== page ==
Before Instagram introduced the Close Friends feature in 2018, users had to resort to “alt Twitters” and “finstas” to cater to this desire for selective sharing. Close Friends was an instant hit as it streamlined the process, removing the awkward friction of persuading people to follow your secondary, private account. No longer did users have to make public announcements about their private accounts or debate whether doing so negated the purpose of having one. Close Friends, along with Circles, simplified this by enabling users to add only the people they truly trusted.
While Twitter took a few years to catch up, Circles brought a unique dimension to diaristic sharing. Unlike Instagram stories, which require the posting of images that often disappear within 24 hours, Circles allowed for more textual and intimate sharing. However, this proximity was a double-edged sword. It sometimes proved challenging to switch between the highly curated, influencer-centric Instagram feed and Close Friends stories, where users shared lengthy, personal reflections over mere selfies.
Several attempts have been made to bridge the gap. Apps like BeReal aimed to encourage authenticity among a smaller circle of friends. However, BeReal’s format, in its purest sense, constrained users to post a single daily photo within a specific two-minute window. While the mundanity of BeReal offered a unique perspective, the format limited users’ ability to share in-depth thoughts or updates.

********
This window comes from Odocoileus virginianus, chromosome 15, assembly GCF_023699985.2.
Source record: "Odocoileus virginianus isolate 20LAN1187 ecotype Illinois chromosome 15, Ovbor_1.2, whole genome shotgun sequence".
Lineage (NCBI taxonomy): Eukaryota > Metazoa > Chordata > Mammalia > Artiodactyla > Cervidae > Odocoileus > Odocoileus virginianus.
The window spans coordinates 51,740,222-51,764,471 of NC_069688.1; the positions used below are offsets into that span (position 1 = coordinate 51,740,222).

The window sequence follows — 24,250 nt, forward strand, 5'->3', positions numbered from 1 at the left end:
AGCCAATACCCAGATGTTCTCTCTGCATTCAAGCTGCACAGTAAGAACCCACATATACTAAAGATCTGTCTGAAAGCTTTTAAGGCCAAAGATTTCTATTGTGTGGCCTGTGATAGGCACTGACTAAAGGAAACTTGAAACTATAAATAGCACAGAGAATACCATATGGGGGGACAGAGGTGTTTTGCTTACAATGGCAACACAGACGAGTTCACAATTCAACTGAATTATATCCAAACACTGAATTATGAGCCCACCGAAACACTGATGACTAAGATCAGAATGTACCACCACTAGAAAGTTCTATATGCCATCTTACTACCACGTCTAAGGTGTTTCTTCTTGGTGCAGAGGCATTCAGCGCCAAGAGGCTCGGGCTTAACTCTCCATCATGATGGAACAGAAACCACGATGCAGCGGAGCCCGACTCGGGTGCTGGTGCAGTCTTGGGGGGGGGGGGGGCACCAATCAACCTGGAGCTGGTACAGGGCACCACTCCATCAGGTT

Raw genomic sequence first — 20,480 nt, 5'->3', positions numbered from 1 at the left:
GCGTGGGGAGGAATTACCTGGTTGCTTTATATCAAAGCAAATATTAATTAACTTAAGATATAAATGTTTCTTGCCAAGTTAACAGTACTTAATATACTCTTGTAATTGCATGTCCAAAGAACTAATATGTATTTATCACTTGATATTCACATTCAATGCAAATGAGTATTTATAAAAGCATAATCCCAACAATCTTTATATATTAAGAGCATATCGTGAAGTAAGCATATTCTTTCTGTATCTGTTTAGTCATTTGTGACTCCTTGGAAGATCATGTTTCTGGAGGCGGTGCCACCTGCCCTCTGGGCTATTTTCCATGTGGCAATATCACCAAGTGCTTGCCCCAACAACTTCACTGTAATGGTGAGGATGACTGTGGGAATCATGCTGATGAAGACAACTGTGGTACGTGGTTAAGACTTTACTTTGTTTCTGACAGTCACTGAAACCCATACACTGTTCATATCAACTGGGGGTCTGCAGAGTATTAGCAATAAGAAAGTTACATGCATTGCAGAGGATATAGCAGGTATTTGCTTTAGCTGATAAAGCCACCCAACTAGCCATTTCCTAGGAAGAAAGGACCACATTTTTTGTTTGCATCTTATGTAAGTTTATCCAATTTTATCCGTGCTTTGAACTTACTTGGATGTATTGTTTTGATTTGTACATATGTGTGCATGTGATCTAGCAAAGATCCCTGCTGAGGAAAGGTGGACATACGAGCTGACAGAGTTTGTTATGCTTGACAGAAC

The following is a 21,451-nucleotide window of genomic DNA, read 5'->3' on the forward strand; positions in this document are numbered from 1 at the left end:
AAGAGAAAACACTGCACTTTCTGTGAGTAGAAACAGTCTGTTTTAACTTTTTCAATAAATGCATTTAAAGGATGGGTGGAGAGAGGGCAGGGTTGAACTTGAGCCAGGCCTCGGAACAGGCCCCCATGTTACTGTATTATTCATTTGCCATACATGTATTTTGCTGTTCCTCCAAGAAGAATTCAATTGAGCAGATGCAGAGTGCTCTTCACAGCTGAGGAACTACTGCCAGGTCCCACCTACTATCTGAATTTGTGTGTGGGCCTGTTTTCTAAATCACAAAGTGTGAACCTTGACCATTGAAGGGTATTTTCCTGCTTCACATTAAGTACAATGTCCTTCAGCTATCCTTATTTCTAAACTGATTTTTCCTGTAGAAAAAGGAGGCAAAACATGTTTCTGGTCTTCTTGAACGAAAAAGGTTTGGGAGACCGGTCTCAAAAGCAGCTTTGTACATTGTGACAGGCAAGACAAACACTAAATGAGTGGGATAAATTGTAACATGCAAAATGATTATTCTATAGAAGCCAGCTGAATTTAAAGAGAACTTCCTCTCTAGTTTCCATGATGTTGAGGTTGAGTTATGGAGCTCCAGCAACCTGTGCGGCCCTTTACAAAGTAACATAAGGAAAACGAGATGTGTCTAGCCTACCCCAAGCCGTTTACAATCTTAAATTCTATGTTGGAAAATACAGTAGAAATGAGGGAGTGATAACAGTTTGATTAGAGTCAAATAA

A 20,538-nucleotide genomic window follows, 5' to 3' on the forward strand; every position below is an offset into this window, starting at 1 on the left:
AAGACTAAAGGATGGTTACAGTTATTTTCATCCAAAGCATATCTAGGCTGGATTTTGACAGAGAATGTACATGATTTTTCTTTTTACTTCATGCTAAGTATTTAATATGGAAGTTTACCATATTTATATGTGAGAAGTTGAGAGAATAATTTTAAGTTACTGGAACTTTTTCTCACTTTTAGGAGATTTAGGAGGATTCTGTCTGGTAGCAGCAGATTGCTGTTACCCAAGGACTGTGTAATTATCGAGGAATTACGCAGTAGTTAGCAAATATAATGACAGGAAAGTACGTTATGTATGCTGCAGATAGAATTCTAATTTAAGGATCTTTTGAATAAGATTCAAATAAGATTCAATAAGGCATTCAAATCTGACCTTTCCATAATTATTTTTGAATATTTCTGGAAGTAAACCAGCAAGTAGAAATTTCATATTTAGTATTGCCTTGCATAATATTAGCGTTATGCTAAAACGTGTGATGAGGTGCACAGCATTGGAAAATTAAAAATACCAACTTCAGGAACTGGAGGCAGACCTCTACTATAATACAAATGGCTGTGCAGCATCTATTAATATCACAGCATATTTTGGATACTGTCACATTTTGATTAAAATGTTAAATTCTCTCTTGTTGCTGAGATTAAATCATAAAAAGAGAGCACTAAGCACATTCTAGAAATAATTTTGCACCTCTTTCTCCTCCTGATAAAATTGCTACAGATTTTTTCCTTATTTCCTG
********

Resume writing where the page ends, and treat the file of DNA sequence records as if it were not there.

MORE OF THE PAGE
Another app, Squad, attempted to address this need by enabling users to form groups of up to 12 friends, called “squads,” where they could share voice messages throughout the day. Nevertheless, in a world saturated with apps, it’s a formidable challenge for a startup to break through and gain a substantial user base, especially when larger corporations like Meta and TikTok can quickly replicate their features.
So, where does this leave us? Do we resort to posting our deepest confessions on LinkedIn as some form of postmodern irony? Perhaps we return to platforms like Tumblr, notorious for sharing secrets with thousands of strangers rather than trusted friends. Or, is it possible that we need to resist the urge to share every fleeting thought online?
The truth is, we’ve come too far to retreat from the digital world. The need for genuine, selective sharing persists. South African millennials, like their global counterparts, seek a platform where they can be authentically themselves without the fear of oversharing or becoming an unwitting internet sensation.
As we navigate the ever-changing landscape of social media, the loss of Circles reminds us of the delicate balance between maintaining online privacy and cultivating intimate connections in the digital age. It remains to be seen if a platform will rise to the occasion and provide the diaristic sharing experience that many yearn for, but for now, users are left longing for the return of a digital sanctuary where they can be known by a select audience.